The development of a strategy to investigate interfacial phenomena at lipid membranes is practically useful because most essential biomolecular interactions occur at cell membranes. In this study, a colorimetric method based on cysteine-encapsulated liposomes was examined using gold nanoparticles as a probe to provide a platform to report an enzymatic activity at lipid membranes. The cysteine-encapsulated liposomes were prepared with varying ratios of 1,2-dimyristoyl-sn-glycero-3-phosphocholine (DMPC) and cholesterol through the hydration of lipid films and extrusions in the presence of cysteine. The size, composition, and stability of resulting liposomes were analyzed by scanning electron microscopy (SEM), dynamic light scattering (DLS), nuclear magnetic resonance (NMR) spectroscopy, and UV-vis spectrophotometry. The results showed that the increased cholesterol content improved the stability of liposomes, and the liposomes were formulated with 60 mol % cholesterol for the subsequent experiments. Triton X-100 was tested to disrupt the lipid membranes to release the encapsulated cysteine from the liposomes. Cysteine can induce the aggregation of gold nanoparticles accompanying a color change, and the colorimetric response of gold nanoparticles to the released cysteine was investigated in various media. Except in buffer solutions at around pH 5, the cysteine-encapsulated liposomes showed the color change of gold nanoparticles only after being incubated with Triton X-100. Finally, the cysteine-encapsulated liposomal platform was tested to report the enzymatic activity of phospholipase A2 that hydrolyzes phospholipids in the membrane. The hydrolysis of phospholipids triggered the release of cysteine from the liposomes, and the released cysteine was successfully detected by monitoring the distinct red-to-blue color change of gold nanoparticles. The presence of phospholipase A2 was also confirmed by the appearance of a peak around 690 nm in the UV-vis spectra, which is caused by the cysteine-induced aggregation of gold nanoparticles. The results demonstrated that the cysteine-encapsulated liposome has the potential to be used to investigate biological interactions occurring at lipid membranes.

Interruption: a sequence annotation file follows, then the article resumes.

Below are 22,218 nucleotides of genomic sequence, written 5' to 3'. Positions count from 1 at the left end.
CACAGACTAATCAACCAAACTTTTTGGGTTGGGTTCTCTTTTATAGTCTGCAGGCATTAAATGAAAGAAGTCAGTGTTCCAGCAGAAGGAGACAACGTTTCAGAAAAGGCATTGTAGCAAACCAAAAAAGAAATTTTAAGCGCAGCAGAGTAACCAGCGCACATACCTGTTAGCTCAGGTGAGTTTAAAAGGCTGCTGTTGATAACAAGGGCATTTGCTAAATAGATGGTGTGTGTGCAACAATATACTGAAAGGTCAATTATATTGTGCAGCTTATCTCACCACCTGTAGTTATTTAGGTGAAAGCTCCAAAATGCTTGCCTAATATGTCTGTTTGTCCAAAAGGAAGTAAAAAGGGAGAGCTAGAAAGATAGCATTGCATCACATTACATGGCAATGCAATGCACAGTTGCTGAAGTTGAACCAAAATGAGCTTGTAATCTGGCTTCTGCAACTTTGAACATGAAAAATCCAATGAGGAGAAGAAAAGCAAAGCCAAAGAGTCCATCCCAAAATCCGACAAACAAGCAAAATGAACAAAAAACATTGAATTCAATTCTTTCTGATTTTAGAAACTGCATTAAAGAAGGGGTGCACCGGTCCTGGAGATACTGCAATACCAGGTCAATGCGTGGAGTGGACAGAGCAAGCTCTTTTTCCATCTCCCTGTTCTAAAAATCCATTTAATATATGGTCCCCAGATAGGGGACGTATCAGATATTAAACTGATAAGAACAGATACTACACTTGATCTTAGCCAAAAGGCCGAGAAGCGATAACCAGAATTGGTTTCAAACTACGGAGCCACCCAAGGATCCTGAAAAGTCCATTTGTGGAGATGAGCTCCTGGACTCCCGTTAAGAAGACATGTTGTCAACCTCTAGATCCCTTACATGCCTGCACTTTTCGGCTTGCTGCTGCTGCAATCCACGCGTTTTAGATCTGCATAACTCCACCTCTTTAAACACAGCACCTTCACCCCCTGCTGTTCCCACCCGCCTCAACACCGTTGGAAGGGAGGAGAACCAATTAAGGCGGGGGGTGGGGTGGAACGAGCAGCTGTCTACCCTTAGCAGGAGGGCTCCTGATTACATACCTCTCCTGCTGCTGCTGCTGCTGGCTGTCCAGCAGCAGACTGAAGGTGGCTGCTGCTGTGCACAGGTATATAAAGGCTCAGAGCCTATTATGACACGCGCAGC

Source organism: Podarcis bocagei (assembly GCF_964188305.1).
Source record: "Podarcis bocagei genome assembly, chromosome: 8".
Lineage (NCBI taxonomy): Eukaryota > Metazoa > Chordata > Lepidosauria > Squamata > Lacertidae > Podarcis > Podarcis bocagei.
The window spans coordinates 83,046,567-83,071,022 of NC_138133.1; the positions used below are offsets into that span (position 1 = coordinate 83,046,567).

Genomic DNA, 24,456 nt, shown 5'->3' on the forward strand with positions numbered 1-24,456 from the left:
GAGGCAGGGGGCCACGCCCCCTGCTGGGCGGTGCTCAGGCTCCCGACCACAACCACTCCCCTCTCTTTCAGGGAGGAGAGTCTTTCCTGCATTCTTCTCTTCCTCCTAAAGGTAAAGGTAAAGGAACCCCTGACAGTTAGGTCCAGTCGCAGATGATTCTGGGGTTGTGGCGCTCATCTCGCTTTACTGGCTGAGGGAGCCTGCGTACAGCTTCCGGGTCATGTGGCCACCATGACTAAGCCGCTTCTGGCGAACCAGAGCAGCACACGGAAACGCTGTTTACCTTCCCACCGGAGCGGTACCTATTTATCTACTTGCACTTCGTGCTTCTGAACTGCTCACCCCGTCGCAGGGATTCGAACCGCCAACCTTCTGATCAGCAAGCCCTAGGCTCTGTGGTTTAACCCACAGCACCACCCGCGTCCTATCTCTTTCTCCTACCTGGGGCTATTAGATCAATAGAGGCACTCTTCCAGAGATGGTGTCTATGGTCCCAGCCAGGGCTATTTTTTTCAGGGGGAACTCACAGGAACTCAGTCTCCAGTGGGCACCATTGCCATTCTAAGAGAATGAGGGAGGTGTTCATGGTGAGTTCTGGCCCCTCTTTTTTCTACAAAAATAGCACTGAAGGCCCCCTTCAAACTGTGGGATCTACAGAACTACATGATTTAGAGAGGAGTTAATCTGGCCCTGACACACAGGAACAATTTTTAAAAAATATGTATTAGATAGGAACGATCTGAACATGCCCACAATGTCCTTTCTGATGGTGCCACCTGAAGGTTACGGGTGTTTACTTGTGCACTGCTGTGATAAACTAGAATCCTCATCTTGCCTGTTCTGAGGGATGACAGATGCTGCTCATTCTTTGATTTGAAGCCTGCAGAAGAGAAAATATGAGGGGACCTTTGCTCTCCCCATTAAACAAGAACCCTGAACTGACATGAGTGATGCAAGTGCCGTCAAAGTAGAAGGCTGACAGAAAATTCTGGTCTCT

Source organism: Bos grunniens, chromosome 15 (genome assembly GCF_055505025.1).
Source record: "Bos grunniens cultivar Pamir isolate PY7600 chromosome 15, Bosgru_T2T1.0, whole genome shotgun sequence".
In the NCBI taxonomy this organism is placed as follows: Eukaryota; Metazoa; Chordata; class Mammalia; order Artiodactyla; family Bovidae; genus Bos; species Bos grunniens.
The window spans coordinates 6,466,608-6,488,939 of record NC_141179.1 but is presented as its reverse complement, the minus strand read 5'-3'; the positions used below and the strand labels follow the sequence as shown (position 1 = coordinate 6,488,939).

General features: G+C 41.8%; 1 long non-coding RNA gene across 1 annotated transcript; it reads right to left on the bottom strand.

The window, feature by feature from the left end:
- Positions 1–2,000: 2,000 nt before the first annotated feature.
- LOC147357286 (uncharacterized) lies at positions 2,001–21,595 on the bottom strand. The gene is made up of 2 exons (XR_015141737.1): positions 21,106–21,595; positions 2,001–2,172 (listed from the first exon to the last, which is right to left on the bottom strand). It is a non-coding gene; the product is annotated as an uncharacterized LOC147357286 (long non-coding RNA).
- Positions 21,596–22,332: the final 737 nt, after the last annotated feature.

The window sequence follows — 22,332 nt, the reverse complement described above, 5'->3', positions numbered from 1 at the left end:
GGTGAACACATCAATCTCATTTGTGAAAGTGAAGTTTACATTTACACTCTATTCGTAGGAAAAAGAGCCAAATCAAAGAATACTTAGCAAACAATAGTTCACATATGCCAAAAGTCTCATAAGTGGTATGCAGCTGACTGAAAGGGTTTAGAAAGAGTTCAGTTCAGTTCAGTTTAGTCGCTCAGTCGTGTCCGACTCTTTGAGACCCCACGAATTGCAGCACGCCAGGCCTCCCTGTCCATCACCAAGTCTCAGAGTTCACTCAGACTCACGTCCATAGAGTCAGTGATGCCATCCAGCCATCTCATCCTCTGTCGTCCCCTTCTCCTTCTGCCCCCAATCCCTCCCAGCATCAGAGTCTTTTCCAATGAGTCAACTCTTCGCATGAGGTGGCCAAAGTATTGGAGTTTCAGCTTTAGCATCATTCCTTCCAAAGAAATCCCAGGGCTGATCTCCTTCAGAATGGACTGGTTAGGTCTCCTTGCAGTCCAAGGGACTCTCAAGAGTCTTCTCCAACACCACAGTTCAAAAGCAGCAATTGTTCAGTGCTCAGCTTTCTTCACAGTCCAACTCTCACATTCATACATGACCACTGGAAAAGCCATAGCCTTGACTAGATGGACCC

Bibliographical noteFunding Information:
This research was supported by the Basic Science Research Program through the National Research Foundation of Korea (NRF) funded by the Ministry of Education (2021R1A6A1A03038996). This research was supported by National R&D Programs of the National Research Foundation (NRF) funded by the Ministry of Science & ICT (NRF-2021M3E5E3080565). J.-S.P. acknowledges the sabbatical support provided by Eastern University that enabled this research.
© 2022 by the authors.
All Science Journal Classification (ASJC) codes
- Molecular Biology
- Computer Science Applications
- Physical and Theoretical Chemistry
- Organic Chemistry
- Inorganic Chemistry